A Guide to Outdoor Swimming in Winter
| Oct 19 , 2020
If you’re anything like us then you’re probably not feeling confident about your swim fitness at all.
Usually, at the end of summer, we have months of swimming outdoors under our belts, supplemented by some indoor pool training as well - and we may have even squeezed in one or two distance swimming events.
But not this year. This year has been all about the Coronavirus, meaning our outdoor activities have been severely limited. Some of us have been constrained by where and when we could swim, while others have had access to re-opened pools and safe water sites. So, how do we start anew now that lockdown is easing?
Where to start?
If you’ve not swum all summer, and/or you have been unfortunate enough to have suffered from the COVID-19 virus then don’t start off with the mindset of swimming for training purposes. Instead, focus on swimming for health and wellbeing, paying special attention to sleeping well and eating right to help your recovery.
Instead of focusing on high-intensity training for a specific event, consider focusing on all of the exciting swim adventures available for you to enjoy. It's been a tough year for many, be kind to yourself - you’re doing the best you can in a set of unprecedented circumstances.
How to get going
There is no better time to start than now! Grab your booicore changing towel and head out.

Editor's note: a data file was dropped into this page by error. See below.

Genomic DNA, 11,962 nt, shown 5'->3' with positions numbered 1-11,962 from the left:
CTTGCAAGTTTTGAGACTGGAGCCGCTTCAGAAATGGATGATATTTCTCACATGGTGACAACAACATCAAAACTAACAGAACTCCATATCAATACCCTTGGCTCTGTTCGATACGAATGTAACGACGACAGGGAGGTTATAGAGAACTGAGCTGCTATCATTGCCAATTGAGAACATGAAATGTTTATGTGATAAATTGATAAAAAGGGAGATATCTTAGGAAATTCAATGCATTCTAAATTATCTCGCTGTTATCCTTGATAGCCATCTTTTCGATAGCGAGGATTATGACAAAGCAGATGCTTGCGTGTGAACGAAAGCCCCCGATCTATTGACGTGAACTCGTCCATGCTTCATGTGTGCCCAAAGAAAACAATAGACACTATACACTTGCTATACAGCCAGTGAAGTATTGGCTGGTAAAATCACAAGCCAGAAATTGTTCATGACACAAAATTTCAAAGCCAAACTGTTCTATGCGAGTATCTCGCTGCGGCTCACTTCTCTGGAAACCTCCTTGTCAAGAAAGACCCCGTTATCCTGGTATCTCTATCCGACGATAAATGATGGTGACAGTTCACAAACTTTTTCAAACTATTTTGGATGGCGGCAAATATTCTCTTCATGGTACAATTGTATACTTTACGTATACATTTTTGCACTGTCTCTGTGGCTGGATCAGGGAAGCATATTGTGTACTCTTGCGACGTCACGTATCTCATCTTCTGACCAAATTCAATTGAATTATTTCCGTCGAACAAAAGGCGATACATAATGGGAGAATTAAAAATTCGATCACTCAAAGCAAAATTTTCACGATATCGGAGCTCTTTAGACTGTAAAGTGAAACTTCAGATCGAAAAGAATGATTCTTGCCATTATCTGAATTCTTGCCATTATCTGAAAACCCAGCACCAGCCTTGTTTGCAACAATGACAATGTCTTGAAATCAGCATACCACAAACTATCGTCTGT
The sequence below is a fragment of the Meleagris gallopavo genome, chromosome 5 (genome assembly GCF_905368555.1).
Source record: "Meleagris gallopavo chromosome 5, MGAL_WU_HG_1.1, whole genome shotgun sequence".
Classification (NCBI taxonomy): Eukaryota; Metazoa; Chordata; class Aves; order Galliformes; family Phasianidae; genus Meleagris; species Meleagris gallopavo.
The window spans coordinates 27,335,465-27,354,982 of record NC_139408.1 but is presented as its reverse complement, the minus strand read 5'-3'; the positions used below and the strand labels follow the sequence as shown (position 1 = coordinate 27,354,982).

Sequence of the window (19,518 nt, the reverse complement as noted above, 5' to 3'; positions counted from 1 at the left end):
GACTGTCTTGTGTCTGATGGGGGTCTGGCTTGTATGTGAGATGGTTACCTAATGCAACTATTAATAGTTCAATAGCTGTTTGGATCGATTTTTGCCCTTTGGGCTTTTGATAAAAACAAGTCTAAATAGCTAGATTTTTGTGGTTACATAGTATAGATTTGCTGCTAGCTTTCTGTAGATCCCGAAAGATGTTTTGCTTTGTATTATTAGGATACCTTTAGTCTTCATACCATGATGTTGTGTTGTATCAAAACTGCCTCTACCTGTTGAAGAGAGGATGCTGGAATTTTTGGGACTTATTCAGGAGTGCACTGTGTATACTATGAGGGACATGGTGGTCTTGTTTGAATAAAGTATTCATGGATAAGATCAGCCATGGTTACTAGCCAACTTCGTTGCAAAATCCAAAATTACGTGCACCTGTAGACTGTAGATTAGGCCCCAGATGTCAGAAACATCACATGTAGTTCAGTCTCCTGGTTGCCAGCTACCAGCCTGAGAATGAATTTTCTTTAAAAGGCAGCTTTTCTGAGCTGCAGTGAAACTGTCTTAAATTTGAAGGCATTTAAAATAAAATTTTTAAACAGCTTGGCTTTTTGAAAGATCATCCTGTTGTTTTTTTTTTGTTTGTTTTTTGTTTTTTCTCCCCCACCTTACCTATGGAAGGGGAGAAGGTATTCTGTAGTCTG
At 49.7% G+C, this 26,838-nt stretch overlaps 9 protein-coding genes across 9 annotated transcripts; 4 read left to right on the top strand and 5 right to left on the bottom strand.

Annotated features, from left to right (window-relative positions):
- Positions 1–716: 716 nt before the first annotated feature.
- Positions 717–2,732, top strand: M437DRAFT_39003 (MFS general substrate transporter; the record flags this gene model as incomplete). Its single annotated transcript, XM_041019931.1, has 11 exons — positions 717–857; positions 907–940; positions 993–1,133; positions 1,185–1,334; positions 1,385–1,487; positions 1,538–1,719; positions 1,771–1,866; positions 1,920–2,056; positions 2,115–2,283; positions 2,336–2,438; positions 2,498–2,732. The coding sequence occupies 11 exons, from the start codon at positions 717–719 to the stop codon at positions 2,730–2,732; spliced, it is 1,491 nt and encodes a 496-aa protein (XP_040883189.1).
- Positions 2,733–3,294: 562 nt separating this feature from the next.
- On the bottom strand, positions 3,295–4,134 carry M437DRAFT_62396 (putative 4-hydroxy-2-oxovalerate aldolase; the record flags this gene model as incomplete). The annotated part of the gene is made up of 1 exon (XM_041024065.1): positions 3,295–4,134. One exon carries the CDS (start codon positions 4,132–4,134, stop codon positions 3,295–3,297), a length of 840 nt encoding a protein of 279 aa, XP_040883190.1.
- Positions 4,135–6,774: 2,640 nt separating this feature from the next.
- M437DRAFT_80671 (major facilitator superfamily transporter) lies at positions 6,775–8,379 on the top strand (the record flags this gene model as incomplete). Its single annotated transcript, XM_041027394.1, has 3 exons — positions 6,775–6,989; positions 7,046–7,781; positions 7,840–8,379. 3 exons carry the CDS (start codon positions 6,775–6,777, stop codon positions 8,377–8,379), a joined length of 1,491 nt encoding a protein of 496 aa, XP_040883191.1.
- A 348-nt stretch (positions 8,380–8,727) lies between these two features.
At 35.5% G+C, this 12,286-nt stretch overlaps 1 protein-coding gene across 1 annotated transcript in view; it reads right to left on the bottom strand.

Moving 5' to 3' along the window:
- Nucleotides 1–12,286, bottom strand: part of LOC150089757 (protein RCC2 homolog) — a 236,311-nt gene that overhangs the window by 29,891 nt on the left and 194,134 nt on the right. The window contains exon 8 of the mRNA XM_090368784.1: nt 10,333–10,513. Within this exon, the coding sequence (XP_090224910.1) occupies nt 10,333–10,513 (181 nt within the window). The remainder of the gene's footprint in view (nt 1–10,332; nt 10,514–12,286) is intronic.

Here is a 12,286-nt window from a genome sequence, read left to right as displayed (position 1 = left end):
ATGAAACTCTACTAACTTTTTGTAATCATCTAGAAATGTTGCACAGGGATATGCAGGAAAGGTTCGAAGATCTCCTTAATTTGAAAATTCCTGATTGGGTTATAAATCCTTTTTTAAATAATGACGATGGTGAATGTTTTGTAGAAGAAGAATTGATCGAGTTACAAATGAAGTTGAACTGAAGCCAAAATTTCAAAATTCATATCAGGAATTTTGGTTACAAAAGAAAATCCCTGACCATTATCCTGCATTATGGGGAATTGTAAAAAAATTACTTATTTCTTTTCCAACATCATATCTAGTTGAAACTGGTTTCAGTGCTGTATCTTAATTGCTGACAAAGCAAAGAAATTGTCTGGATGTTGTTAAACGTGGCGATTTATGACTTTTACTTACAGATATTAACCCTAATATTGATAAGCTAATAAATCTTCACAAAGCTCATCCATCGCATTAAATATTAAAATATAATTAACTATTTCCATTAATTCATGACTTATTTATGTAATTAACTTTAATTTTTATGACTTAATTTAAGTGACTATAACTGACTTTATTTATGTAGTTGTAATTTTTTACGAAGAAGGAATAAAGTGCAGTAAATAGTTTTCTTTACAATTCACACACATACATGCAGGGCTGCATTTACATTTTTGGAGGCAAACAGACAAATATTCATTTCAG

First things first, you should focus on technique. Give yourself a few weeks to master the three key elements involved:
- A strong and effective arm action to power you through the water
- Bilateral breathing to help you feel in control and relaxed
- In-rhythm body roll which allows you to slice through the water - keeping everything balanced and in sync
As you’re practising these techniques, keep in mind how they make you feel rather than what you look like - it’s all about making swimming outdoors easier for you.
Suggested Training Plan
Through the winter, we like to stick to two or three outdoor swims a week (as time allows). Our swims aren’t too long or too hard, and we make sure that they’re consistent and allow us time to fit in everything else in our life.
We try and fit in:
- One short open water dip, helping our bodies to acclimatise in lakes, rivers and seas
- One standard swim of about an hour at a strong, steady pace - that doesn’t wear us out
- One longer swim that is a little further than we would normally go - trying to add on around 10 minutes a week to our swim time, but keeping our pace steady
We also try to do some pilates or yoga to help our bodies stay mobile, as well as having a day of rest. We wouldn’t want to overdo it!
What to do if it can’t be done
We still don’t know what’s going to happen for the rest of the year. Coronavirus lockdown measures are changing weekly, meaning swim times may be limited and the number of people allowed in pools may be limited as well.
If you find yourself in a situation where you can’t go swimming - either indoors or outdoors - then don’t worry, there are alternatives:
- Try running or mountain biking as a form of aerobic exercise, as this will help you get back up to speed quickly when you can go swimming again.
- Keep up your yoga and pilates, and make sure you are stretching your muscles regularly
- Maintain cold water dipping as long as it’s safe to do so